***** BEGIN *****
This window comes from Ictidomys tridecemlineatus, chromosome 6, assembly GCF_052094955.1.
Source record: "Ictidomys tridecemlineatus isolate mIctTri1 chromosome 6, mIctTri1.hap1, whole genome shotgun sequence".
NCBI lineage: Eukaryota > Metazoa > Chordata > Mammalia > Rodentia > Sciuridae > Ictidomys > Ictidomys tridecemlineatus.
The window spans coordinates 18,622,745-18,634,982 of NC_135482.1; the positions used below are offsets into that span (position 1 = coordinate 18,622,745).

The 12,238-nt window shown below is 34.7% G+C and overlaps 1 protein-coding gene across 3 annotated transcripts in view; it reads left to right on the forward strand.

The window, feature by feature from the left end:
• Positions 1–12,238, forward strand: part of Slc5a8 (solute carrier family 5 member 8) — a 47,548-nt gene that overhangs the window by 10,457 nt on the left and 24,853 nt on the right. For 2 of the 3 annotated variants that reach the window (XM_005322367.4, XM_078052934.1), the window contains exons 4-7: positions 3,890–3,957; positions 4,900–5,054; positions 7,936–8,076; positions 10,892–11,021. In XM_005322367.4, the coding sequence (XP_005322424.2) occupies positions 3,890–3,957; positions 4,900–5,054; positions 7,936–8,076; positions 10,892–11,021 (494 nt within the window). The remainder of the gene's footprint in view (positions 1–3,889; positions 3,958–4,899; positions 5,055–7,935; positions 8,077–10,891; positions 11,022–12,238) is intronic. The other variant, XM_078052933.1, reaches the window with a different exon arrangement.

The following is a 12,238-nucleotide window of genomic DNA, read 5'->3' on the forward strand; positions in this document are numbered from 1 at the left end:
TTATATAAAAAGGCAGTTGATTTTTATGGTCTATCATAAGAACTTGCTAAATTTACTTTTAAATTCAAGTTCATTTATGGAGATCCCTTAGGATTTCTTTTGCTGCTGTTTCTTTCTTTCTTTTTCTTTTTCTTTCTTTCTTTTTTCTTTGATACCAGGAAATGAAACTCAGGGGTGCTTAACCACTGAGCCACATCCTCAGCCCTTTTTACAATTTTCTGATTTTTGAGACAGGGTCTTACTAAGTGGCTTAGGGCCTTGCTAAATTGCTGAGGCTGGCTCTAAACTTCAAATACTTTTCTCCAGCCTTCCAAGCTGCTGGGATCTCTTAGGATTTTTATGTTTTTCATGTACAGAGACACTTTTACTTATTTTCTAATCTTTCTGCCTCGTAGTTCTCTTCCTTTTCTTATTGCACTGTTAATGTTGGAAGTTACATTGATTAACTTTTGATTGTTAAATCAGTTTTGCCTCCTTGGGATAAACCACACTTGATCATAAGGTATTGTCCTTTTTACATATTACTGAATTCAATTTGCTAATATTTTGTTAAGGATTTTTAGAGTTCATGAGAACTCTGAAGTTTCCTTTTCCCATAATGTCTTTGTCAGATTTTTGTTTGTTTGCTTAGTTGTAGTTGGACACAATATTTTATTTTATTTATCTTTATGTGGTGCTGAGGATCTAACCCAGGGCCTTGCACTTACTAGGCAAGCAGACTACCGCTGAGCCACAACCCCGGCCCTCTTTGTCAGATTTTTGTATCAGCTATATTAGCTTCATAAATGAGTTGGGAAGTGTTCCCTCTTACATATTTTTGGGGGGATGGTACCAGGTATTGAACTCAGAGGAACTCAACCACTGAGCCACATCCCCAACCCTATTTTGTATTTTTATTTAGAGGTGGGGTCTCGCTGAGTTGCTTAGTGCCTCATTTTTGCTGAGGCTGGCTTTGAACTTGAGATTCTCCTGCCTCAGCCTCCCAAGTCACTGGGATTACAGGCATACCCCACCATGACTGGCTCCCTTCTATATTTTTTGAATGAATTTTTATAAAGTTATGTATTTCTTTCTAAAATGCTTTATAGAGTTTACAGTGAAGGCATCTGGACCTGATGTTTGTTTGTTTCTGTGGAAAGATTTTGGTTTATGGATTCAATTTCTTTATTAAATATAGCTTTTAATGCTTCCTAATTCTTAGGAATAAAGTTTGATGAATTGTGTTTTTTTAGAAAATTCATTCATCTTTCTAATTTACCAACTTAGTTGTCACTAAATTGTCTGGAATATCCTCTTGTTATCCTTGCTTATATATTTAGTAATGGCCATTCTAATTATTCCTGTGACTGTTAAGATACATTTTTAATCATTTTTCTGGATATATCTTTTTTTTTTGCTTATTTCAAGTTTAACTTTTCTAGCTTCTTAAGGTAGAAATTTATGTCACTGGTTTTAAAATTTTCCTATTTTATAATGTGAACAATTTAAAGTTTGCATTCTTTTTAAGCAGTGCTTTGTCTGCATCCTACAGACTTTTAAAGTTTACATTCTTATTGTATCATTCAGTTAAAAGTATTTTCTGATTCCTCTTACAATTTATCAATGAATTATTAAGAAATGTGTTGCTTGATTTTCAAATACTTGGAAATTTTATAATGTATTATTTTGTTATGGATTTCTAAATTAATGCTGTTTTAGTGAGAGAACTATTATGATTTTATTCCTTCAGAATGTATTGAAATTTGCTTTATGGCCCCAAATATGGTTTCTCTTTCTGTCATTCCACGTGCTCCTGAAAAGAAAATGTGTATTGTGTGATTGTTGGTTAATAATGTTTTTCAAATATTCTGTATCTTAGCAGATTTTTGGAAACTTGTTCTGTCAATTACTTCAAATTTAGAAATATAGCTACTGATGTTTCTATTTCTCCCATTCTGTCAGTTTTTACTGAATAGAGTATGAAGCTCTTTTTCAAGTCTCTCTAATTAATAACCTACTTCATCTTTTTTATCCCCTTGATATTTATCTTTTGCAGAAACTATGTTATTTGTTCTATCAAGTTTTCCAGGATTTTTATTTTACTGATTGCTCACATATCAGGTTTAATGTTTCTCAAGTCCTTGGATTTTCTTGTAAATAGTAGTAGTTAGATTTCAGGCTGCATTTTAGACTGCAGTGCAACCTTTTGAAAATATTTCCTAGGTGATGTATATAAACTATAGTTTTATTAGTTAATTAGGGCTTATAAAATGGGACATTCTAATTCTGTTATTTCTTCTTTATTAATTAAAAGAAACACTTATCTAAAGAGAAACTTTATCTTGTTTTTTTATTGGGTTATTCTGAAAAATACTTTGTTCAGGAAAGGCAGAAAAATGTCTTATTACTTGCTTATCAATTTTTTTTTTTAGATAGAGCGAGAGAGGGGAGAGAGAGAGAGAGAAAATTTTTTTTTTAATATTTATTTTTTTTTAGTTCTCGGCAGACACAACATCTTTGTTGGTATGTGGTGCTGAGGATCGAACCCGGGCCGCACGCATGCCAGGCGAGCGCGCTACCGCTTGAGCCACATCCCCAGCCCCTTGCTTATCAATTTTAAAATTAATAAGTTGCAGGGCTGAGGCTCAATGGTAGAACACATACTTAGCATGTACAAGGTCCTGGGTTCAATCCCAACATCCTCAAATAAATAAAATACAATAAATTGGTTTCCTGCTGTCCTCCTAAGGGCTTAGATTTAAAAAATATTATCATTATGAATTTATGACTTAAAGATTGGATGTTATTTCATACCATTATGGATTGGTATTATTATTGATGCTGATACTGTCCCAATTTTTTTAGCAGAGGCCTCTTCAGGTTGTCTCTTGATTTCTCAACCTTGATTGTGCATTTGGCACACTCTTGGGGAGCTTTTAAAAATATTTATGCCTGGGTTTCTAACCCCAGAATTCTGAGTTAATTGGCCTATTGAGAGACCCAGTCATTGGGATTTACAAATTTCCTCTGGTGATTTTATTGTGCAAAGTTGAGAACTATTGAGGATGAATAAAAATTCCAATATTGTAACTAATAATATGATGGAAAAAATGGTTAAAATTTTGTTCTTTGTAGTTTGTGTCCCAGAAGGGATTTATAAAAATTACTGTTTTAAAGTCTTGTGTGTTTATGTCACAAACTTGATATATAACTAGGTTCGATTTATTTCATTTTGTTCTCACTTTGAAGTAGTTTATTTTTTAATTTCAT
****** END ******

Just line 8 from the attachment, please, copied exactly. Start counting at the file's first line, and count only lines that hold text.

The following is a 12,238-nucleotide window of genomic DNA, read 5'->3' on the forward strand; positions in this document are numbered from 1 at the left end: